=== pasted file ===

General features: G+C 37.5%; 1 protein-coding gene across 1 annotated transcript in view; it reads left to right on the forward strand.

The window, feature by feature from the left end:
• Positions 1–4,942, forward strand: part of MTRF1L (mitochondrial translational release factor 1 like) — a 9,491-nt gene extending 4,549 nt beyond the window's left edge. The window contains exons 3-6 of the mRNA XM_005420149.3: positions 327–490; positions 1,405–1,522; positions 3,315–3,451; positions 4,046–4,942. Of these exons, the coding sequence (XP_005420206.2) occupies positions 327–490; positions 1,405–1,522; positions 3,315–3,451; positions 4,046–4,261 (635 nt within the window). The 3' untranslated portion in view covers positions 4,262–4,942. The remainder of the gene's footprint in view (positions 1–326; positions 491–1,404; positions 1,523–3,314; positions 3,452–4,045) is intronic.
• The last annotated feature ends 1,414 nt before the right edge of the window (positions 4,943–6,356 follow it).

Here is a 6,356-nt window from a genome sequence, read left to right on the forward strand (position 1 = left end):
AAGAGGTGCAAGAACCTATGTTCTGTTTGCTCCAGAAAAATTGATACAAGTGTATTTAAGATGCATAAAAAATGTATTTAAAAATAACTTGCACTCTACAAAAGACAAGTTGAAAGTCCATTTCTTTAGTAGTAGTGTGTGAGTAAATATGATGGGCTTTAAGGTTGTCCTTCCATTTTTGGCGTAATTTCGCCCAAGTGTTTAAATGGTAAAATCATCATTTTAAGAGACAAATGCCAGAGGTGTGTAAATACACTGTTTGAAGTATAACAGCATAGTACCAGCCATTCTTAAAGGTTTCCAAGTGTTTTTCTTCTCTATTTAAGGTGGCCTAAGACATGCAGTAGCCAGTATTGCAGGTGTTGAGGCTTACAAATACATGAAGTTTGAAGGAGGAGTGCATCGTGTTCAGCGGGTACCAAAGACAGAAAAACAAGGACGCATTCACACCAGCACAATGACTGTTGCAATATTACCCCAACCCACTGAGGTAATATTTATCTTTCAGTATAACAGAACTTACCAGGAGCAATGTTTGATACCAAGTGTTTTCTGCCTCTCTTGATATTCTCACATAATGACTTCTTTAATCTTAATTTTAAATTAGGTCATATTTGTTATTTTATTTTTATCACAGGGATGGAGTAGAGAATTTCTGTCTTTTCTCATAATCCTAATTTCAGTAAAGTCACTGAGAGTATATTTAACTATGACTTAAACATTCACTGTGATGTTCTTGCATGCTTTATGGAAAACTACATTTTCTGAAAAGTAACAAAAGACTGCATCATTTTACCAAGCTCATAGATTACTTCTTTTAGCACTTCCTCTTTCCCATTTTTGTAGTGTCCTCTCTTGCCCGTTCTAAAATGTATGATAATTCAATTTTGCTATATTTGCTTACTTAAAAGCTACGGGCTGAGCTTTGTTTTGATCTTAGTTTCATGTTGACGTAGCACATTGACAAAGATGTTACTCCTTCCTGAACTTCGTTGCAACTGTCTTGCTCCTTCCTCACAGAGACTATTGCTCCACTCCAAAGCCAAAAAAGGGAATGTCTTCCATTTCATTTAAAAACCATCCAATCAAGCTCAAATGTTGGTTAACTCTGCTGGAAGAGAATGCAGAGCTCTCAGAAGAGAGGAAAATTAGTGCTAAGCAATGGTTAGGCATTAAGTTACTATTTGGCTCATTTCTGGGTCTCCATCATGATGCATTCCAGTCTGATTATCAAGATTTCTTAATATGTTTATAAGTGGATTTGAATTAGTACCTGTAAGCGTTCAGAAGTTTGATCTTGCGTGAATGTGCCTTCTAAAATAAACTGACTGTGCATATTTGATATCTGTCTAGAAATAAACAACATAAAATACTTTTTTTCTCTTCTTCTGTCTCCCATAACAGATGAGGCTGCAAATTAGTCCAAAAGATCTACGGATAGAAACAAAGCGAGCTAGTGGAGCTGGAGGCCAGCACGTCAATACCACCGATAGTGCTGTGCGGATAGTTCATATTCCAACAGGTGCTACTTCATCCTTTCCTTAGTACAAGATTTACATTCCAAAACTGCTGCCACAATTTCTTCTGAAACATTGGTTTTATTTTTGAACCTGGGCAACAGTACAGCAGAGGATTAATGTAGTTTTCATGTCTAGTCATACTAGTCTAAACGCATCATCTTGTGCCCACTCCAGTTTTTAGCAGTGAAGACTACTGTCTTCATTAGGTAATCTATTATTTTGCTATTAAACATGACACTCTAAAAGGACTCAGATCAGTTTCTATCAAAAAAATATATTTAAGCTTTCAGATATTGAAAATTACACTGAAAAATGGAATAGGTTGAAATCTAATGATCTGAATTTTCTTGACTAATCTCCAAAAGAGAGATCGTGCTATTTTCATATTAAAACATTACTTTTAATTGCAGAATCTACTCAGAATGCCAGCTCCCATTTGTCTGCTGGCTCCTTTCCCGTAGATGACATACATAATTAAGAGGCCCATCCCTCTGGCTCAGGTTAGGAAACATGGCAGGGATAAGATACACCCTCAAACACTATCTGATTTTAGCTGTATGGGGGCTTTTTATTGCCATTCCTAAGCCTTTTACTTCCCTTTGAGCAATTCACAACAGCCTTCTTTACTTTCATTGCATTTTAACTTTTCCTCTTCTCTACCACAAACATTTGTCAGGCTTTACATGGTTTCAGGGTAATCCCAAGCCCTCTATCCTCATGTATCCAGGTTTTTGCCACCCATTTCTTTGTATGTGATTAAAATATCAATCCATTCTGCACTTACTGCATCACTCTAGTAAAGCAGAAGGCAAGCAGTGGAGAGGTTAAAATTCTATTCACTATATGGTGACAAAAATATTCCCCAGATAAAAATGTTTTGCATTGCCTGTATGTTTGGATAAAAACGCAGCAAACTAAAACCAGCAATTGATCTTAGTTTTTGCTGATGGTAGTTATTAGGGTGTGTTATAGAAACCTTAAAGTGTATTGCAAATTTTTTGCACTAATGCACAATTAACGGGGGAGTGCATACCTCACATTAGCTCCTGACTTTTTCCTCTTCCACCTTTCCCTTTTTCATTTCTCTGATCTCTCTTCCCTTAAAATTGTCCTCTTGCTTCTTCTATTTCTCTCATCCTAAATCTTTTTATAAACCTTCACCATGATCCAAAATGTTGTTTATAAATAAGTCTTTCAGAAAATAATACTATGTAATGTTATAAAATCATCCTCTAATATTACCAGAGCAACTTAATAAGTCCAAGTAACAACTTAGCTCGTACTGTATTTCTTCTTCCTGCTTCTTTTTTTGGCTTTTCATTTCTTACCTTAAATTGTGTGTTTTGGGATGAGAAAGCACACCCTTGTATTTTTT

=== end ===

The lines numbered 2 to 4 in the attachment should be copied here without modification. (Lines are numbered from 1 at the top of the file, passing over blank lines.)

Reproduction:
The window, feature by feature from the left end:
• Positions 1–4,942, forward strand: part of MTRF1L (mitochondrial translational release factor 1 like) — a 9,491-nt gene extending 4,549 nt beyond the window's left edge. The window contains exons 3-6 of the mRNA XM_005420149.3: positions 327–490; positions 1,405–1,522; positions 3,315–3,451; positions 4,046–4,942. Of these exons, the coding sequence (XP_005420206.2) occupies positions 327–490; positions 1,405–1,522; positions 3,315–3,451; positions 4,046–4,261 (635 nt within the window). The 3' untranslated portion in view covers positions 4,262–4,942. The remainder of the gene's footprint in view (positions 1–326; positions 491–1,404; positions 1,523–3,314; positions 3,452–4,045) is intronic.
• The last annotated feature ends 1,414 nt before the right edge of the window (positions 4,943–6,356 follow it).